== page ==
A variety of different billing plans may be used by the service provider, and the charges assessed to a particular user may depend on the billing plan associated with that user. For example, the user may be charged for each call the user makes on the wireless wide area network. In this case, the entity may search through all the records of calls involving that user's wireless device that were made within a specified billing period (e.g, a month or some other period). The calls may then be billed to the user based on whether they were completed with or without vocoder bypass, such as was previously described, with calls that were established with vocoder bypass billed at one rate and calls that were established without vocoder bypass billed at a different rate.

Alternatively, the user may pay a flat fee each month for a predetermined amount of access to the wireless wide area network, such as a predetermined number of minutes and/or a predetermined number of bytes. In this case, the entity may then just search for records of calls that were made after the user exceeded these predetermined thresholds. The user may then be billed for the excess calls based on whether they were established with vocoder bypass, such as at a first rate for those calls that were established with vocoder bypass and at a second rate for those calls that were established without vocoder bypass.

In another embodiment, the service provider may use the plurality of records as a basis for offering discounts or other incentives to users of the wireless wide area network. The discounts might reward the user for making the lower cost vocoder bypass calls. Additionally, the discounts and incentives might encourage the user to make more of these types of call in the future. The discounts and incentives might be based on a variety of different factors, such as the absolute amount of vocoder bypass calls made by the user or the relative number of vocoder bypass calls compared to all calls made by the user. Other factors might also be used as the basis for offering discounts or incentives.

For example, when the service provider uses a percentage as a basis for offering a discount or incentive, the service provider may determine a percentage of records in the plurality of records where the corresponding calls were established with vocoder bypass. That is, the plurality of records may include some calls that were made with vocoder bypass and some calls that were made without vocoder bypass, but it is also possible that all calls where made with or without vocoder bypass. Alternatively, the service provider may determine the percentage of minutes that user was engaged in calls that were established with vocoder bypass, or the percentage of bytes, packets or some other measure that were sent in calls that were established with vocoder bypass. These are merely examples, and other percentages may also be used.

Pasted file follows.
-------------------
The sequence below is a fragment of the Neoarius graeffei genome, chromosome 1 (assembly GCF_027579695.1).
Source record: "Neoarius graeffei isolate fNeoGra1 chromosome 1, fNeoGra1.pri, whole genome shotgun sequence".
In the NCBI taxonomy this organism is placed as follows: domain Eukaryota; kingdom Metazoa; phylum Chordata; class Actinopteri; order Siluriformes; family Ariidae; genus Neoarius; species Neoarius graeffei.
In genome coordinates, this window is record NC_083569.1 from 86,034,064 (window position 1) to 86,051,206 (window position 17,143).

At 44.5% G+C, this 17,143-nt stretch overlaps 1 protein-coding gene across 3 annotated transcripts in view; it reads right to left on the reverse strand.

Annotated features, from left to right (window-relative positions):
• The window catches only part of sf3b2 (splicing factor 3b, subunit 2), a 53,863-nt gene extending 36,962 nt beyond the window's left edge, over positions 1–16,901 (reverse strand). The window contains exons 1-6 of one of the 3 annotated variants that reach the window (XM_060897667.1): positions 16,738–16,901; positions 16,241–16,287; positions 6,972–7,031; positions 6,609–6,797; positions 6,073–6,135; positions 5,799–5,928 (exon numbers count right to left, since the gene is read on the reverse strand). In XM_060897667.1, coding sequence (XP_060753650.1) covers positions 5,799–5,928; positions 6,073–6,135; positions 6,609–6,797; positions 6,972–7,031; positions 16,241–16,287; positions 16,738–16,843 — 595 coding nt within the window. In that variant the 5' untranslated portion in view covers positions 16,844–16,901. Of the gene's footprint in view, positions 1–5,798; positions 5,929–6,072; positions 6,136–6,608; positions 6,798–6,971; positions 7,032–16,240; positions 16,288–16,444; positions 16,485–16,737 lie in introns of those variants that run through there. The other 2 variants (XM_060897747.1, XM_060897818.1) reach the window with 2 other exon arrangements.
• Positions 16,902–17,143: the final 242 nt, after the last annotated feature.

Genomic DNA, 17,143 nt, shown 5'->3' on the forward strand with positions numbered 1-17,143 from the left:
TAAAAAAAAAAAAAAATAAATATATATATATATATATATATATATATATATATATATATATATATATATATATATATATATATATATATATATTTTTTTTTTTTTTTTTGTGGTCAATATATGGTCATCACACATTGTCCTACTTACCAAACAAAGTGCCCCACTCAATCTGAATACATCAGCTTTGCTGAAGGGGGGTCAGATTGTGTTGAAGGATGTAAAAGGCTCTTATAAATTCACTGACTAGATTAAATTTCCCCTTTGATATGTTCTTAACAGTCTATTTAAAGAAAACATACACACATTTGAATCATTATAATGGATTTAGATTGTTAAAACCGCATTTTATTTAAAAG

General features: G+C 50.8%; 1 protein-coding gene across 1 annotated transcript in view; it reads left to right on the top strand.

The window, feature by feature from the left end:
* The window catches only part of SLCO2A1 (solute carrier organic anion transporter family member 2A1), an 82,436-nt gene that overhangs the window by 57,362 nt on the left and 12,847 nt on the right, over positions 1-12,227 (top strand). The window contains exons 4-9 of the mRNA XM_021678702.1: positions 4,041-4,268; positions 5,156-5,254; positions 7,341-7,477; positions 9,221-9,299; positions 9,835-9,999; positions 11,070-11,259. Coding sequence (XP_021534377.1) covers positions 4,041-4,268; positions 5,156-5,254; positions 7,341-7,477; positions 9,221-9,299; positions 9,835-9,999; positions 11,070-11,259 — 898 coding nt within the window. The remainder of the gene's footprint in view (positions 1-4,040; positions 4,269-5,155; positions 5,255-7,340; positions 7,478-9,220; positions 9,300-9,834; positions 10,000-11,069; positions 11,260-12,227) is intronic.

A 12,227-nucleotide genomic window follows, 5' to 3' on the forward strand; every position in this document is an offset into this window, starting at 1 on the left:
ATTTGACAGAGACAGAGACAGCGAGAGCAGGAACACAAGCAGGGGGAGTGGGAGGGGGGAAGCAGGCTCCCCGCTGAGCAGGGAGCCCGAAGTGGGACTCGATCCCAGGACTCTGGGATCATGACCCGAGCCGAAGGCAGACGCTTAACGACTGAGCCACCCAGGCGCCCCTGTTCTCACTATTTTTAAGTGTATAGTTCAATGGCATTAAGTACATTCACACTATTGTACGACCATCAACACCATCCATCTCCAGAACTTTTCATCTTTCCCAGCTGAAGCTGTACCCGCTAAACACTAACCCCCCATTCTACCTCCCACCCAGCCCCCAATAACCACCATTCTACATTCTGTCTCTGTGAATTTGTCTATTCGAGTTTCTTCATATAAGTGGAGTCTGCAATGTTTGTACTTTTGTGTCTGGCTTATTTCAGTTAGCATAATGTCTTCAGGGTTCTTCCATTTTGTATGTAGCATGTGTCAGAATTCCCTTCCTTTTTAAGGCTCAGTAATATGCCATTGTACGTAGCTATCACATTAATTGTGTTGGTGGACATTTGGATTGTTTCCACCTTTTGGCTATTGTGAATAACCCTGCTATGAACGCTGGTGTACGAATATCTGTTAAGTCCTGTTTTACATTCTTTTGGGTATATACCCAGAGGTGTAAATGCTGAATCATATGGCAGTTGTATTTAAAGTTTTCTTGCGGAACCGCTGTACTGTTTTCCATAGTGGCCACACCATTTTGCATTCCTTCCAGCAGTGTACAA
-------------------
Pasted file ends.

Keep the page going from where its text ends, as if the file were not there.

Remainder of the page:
If the percentage or other measure exceeds a threshold, the service provider may then provide the user with a discount on the charges billed to the user for accessing the wireless wide area network. For example, the service provider may provide a discount on all calls made by the user, regardless of whether the calls were established with vocoder bypass. In another example, the service provider may provide a discount on calls made by the user that were established with vocoder bypass but not provide a discount on calls made by the user that were not established with vocoder bypass. Other discounts might also be provided based on this information.

In another embodiment, the plurality of records may be used to provide incentives to the user for making future calls. For example, the service provider may search the plurality of records to compile a list of wireless devices with which the user's wireless device has engaged in calls that were established with vocoder bypass. The service provider may then offer the user an incentive for making future calls to wireless devices in the list of wireless devices. For example, the service provider may list one or more of these wireless devices in the user bill and offer the user a discount on calls made to one or more of these wireless devices. The discount may apply to all calls made to these wireless devices or apply to calls over a predetermined threshold made to these wireless devices.

It should be understood that the programs, processes, methods and apparatus described herein are not related or limited to any particular type of computer or network apparatus (hardware or software), unless indicated otherwise. Various types of general purpose or specialized computer apparatus may be used with or perform operations in accordance with the teachings described herein. While various elements of the preferred embodiments have been described as being implemented in software, in other embodiments hardware or firmware implementations may alternatively be used, and vice-versa.

In view of the wide variety of embodiments to which the principles of the present invention can be applied, it should be understood that the illustrated embodiments are exemplary only, and should not be taken as limiting the scope of the present invention. For example, the steps of the flow diagrams may be taken in sequences other than those described, and more, fewer or other elements may be used in the block diagrams. The claims should not be read as limited to the described order or elements unless stated to that effect.

In addition, use of the term “means” in any claim is intended to invoke 35 U.S.C. §112, paragraph 6, and any claim without the word “means” is not so intended. Therefore, all embodiments that come within the scope and spirit of the following claims and equivalents thereto are claimed as the invention.

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Classifications
U.S. Classification455/406, 379/126
International ClassificationH04M11/00
Cooperative ClassificationH04M15/00
European ClassificationH04M15/00